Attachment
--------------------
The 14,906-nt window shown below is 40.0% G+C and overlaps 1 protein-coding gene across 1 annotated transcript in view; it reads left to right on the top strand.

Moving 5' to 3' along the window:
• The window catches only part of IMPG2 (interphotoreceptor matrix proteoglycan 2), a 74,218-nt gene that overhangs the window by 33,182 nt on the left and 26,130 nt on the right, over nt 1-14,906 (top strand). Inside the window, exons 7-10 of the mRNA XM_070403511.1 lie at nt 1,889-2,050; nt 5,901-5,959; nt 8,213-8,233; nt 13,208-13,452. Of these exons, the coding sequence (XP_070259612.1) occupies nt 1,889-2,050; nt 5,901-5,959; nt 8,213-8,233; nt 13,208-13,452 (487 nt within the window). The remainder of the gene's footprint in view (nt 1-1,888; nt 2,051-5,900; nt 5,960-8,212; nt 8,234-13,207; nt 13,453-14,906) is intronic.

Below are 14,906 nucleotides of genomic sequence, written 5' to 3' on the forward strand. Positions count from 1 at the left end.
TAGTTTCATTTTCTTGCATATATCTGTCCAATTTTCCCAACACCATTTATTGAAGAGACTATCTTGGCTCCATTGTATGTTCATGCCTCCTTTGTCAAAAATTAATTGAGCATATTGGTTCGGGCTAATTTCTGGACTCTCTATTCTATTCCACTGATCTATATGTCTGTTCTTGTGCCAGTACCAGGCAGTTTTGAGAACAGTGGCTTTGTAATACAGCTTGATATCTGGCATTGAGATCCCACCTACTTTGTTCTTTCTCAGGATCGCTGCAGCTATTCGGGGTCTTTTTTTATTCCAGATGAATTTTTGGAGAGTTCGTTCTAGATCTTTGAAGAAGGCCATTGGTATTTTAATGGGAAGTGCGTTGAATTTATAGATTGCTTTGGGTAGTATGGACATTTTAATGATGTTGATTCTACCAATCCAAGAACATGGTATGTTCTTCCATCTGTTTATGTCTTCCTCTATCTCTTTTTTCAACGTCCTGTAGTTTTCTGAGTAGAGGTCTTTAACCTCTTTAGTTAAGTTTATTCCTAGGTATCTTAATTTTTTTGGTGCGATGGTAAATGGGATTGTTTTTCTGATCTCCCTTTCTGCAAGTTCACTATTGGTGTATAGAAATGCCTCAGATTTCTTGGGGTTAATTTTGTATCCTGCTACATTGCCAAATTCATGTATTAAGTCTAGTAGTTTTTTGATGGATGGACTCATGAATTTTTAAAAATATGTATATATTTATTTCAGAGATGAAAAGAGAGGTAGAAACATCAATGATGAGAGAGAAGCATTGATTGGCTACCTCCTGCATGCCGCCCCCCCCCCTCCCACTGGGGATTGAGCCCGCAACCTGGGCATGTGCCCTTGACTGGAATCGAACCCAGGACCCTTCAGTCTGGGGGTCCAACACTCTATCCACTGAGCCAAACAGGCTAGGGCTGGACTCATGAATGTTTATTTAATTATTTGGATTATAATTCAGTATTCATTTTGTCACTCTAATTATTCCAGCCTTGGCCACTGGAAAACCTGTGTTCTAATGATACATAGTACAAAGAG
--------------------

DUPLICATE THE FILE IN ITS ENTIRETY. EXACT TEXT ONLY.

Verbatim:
The 14,906-nt window shown below is 40.0% G+C and overlaps 1 protein-coding gene across 1 annotated transcript in view; it reads left to right on the top strand.

Moving 5' to 3' along the window:
• The window catches only part of IMPG2 (interphotoreceptor matrix proteoglycan 2), a 74,218-nt gene that overhangs the window by 33,182 nt on the left and 26,130 nt on the right, over nt 1-14,906 (top strand). Inside the window, exons 7-10 of the mRNA XM_070403511.1 lie at nt 1,889-2,050; nt 5,901-5,959; nt 8,213-8,233; nt 13,208-13,452. Of these exons, the coding sequence (XP_070259612.1) occupies nt 1,889-2,050; nt 5,901-5,959; nt 8,213-8,233; nt 13,208-13,452 (487 nt within the window). The remainder of the gene's footprint in view (nt 1-1,888; nt 2,051-5,900; nt 5,960-8,212; nt 8,234-13,207; nt 13,453-14,906) is intronic.

Below are 14,906 nucleotides of genomic sequence, written 5' to 3' on the forward strand. Positions count from 1 at the left end.
TAGTTTCATTTTCTTGCATATATCTGTCCAATTTTCCCAACACCATTTATTGAAGAGACTATCTTGGCTCCATTGTATGTTCATGCCTCCTTTGTCAAAAATTAATTGAGCATATTGGTTCGGGCTAATTTCTGGACTCTCTATTCTATTCCACTGATCTATATGTCTGTTCTTGTGCCAGTACCAGGCAGTTTTGAGAACAGTGGCTTTGTAATACAGCTTGATATCTGGCATTGAGATCCCACCTACTTTGTTCTTTCTCAGGATCGCTGCAGCTATTCGGGGTCTTTTTTTATTCCAGATGAATTTTTGGAGAGTTCGTTCTAGATCTTTGAAGAAGGCCATTGGTATTTTAATGGGAAGTGCGTTGAATTTATAGATTGCTTTGGGTAGTATGGACATTTTAATGATGTTGATTCTACCAATCCAAGAACATGGTATGTTCTTCCATCTGTTTATGTCTTCCTCTATCTCTTTTTTCAACGTCCTGTAGTTTTCTGAGTAGAGGTCTTTAACCTCTTTAGTTAAGTTTATTCCTAGGTATCTTAATTTTTTTGGTGCGATGGTAAATGGGATTGTTTTTCTGATCTCCCTTTCTGCAAGTTCACTATTGGTGTATAGAAATGCCTCAGATTTCTTGGGGTTAATTTTGTATCCTGCTACATTGCCAAATTCATGTATTAAGTCTAGTAGTTTTTTGATGGATGGACTCATGAATTTTTAAAAATATGTATATATTTATTTCAGAGATGAAAAGAGAGGTAGAAACATCAATGATGAGAGAGAAGCATTGATTGGCTACCTCCTGCATGCCGCCCCCCCCCCTCCCACTGGGGATTGAGCCCGCAACCTGGGCATGTGCCCTTGACTGGAATCGAACCCAGGACCCTTCAGTCTGGGGGTCCAACACTCTATCCACTGAGCCAAACAGGCTAGGGCTGGACTCATGAATGTTTATTTAATTATTTGGATTATAATTCAGTATTCATTTTGTCACTCTAATTATTCCAGCCTTGGCCACTGGAAAACCTGTGTTCTAATGATACATAGTACAAAGAG